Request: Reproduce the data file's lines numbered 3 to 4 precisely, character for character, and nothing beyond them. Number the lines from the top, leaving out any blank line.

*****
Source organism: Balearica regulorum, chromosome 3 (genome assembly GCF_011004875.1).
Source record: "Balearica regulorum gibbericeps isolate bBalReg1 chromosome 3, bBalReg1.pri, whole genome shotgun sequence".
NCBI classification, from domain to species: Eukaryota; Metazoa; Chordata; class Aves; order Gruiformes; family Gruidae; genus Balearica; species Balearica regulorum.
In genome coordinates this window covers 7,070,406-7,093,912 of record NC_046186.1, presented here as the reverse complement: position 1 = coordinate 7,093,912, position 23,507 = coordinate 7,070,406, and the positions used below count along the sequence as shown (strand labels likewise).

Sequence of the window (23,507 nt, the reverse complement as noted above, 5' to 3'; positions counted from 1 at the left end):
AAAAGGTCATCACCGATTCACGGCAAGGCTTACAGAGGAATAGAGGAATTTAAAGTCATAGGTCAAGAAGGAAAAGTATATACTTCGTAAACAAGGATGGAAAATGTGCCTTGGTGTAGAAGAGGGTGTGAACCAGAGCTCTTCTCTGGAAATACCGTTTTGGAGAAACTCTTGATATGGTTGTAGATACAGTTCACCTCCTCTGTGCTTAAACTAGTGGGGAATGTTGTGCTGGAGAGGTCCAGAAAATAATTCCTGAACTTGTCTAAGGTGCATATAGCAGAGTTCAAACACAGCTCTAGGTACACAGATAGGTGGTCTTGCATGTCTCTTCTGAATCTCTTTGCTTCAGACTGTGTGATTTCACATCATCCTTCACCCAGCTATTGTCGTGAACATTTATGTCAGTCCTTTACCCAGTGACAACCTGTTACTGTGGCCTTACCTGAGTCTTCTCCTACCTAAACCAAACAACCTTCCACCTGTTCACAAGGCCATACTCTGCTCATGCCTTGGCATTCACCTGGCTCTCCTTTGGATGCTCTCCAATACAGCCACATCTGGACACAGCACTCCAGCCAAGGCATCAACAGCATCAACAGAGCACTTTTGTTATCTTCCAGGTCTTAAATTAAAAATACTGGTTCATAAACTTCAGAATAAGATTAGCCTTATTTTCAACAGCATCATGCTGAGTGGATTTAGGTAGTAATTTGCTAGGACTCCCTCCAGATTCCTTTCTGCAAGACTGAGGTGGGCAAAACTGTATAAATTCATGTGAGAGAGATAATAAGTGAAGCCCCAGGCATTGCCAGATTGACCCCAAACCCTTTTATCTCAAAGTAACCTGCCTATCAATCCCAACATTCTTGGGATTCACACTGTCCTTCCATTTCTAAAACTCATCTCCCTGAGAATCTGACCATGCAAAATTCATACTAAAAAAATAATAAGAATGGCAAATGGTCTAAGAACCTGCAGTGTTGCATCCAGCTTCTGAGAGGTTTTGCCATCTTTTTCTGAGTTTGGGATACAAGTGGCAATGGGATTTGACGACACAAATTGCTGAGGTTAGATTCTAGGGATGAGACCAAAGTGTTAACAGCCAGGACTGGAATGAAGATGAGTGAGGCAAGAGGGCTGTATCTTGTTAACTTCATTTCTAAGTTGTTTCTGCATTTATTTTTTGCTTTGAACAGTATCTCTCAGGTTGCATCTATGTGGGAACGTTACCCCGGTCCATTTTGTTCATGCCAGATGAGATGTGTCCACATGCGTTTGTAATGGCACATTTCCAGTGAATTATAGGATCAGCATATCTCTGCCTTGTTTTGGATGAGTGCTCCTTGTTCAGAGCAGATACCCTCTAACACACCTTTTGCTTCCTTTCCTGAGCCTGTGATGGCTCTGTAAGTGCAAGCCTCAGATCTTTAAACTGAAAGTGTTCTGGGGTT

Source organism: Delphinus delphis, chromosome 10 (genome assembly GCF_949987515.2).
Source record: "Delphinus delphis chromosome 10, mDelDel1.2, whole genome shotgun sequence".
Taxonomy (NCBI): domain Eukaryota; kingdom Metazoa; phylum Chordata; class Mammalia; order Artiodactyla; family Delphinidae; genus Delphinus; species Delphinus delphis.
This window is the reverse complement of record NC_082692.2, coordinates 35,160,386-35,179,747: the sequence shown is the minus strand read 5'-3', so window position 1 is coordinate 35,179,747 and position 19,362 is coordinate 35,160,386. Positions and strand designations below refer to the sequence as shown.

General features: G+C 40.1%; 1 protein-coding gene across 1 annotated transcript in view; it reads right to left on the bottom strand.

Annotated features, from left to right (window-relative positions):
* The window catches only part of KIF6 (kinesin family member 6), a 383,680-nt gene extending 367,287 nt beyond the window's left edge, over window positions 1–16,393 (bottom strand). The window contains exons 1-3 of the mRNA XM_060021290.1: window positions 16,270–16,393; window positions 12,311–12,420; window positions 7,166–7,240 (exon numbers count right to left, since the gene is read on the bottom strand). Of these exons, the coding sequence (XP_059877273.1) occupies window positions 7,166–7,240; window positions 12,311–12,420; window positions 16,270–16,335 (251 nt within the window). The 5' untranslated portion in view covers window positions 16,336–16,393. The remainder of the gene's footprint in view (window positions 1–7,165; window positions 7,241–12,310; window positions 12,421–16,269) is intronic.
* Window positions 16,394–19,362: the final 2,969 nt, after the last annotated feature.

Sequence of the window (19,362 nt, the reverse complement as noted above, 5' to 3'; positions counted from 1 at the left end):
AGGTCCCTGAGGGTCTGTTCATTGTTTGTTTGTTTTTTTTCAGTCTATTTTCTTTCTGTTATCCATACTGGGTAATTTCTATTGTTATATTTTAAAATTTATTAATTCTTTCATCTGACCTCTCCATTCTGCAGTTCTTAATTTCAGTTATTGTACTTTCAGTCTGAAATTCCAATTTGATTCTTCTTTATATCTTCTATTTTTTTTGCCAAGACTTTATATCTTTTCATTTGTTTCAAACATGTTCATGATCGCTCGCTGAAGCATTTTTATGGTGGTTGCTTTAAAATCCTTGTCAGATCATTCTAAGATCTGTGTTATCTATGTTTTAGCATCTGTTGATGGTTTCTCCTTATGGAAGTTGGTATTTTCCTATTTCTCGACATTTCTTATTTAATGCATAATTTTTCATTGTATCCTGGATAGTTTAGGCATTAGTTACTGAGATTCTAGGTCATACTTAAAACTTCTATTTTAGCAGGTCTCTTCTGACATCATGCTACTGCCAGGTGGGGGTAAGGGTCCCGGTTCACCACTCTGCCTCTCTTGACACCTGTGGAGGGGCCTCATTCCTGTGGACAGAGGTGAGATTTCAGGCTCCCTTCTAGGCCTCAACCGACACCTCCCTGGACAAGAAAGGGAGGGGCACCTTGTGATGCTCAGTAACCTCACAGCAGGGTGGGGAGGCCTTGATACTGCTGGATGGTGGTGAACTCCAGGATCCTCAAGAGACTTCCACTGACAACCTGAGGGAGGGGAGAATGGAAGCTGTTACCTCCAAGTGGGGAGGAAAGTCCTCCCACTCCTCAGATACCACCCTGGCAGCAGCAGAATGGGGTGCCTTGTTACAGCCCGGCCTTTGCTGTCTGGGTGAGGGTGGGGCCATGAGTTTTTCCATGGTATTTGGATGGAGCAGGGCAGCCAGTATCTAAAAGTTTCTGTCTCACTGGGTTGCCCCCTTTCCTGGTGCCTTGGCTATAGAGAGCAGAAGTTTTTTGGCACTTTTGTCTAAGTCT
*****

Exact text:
NCBI classification, from domain to species: Eukaryota; Metazoa; Chordata; class Aves; order Gruiformes; family Gruidae; genus Balearica; species Balearica regulorum.
In genome coordinates this window covers 7,070,406-7,093,912 of record NC_046186.1, presented here as the reverse complement: position 1 = coordinate 7,093,912, position 23,507 = coordinate 7,070,406, and the positions used below count along the sequence as shown (strand labels likewise).